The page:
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    Drivers Wanted: Trucking Industry Faces Massive Shortage

    A massive shortage of truck drivers is hobbling the trucking industry. And this problem is slowly creeping into the manufacturing industry, as orders are left unshipped and logistic problems are everywhere.

    Catching Up to the Economic Boom

    The surging economy has left an over-burdened trucking industry incapable of keeping up with the greater manufacturing rates and increased job orders. Trucking companies are having trouble filling job openings for truck drivers with CDL or commercial driver’s license.

    Lower taxes and deregulations, meanwhile, have empowered manufacturers, allowing them to hire more personnel and expand their operations. The strong economy also enhanced the purchasing power of the populace, leading to more demand for products and services.

    Truckers are responsible for the transport of more than 70% of goods consumed in the U.S., and the added demand for goods meant more demand for trucking services. Trucking companies that have already been stretched out now have to contend with a massive spike in demand due to the booming economy.

    ATA Seeks Lower Age Requirement for Drivers

    The American Trucking Association (ATA) is supporting a bill by California Representative Duncan Hunter. The bill seeks to lower the age requirement for drivers to cross state lines from 21 to 18. This will allow fresh graduates, who immediately want to work, the opportunity to start their career in trucking immediately.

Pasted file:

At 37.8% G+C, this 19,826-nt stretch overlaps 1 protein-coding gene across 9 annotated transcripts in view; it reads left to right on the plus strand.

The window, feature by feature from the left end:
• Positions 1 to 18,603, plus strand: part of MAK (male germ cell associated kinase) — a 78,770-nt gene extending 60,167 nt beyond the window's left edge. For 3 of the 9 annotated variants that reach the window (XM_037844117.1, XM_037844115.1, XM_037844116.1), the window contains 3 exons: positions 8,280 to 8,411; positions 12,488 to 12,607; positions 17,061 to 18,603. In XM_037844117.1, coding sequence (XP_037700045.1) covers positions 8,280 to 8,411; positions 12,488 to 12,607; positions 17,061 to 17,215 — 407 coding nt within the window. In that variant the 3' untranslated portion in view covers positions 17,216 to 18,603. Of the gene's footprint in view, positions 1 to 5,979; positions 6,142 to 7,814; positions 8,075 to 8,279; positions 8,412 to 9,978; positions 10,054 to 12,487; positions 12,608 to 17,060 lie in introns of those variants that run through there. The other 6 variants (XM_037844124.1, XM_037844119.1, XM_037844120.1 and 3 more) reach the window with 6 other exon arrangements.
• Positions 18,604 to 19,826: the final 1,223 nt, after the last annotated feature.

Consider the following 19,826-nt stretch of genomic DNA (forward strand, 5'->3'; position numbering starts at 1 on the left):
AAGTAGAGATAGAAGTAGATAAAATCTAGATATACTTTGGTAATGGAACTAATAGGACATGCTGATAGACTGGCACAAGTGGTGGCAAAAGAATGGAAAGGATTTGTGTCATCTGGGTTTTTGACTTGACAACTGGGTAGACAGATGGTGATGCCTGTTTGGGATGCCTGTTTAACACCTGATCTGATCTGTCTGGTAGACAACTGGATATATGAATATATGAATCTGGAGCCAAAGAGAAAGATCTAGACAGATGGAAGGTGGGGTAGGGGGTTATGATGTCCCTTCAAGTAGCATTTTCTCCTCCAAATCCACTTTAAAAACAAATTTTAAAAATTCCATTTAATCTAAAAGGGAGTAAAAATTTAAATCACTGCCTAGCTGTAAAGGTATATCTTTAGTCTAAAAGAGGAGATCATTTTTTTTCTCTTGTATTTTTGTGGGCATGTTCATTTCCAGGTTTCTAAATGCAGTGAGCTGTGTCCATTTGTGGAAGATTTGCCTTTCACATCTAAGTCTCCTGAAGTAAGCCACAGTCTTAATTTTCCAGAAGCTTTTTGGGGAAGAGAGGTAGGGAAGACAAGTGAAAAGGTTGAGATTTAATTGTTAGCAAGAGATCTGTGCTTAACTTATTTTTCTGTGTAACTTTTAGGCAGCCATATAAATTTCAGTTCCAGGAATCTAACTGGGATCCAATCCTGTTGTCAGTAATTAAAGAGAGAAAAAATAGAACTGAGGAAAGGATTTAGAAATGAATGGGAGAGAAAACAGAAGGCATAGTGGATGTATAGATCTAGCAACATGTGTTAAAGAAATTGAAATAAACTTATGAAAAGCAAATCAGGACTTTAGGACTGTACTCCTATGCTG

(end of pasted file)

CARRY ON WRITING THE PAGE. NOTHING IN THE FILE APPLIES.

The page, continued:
The ATA stressed that 21 is too restricting an age, as most graduates will much rather choose manufacturing or construction jobs, as they can start earning immediately, rather than wait for three years to start a trucking career.

    A Dwindling Pool

    Middle aged driver posing with a truck on the backgroundTrucking is an aging industry. Experienced truck drivers are nearing retirement age. The vast majority of truck drivers are over the age of 35, and the average age of truck drivers is 55. New truck drivers are very few in number, and certainly not enough to fill the gap left by retiring ones.

    The trucking industry is expected to need an additional 900,000 drivers to meet current rising demands, but with aging drivers and few new ones, meeting that demand is highly improbable.

    Trucking as a Career

    A career in trucking will require you to have a CDL and a few weeks of training with your chosen trucking company. Most trade schools offer courses and training for CDL, and trucking companies are eager to hire new potential drivers.

    Beginning salaries for new truckers usually start at $40,000 for the first year, but this can quickly rise to $60,000 or more in the following years. Trucking companies are ardently competing for new truckers, offering better wages, more benefits, incentive programs and even sign-in bonuses. Trucking wages are consistently rising, and you can expect sharper rises as the bulk of all drivers reach retirement age.

    The trucking industry is in dire need of drivers. With most of their drivers already at the age of 55, the industry will face massive problems in the next 10 to 15 years unless they can convince more people to take up careers in trucking.

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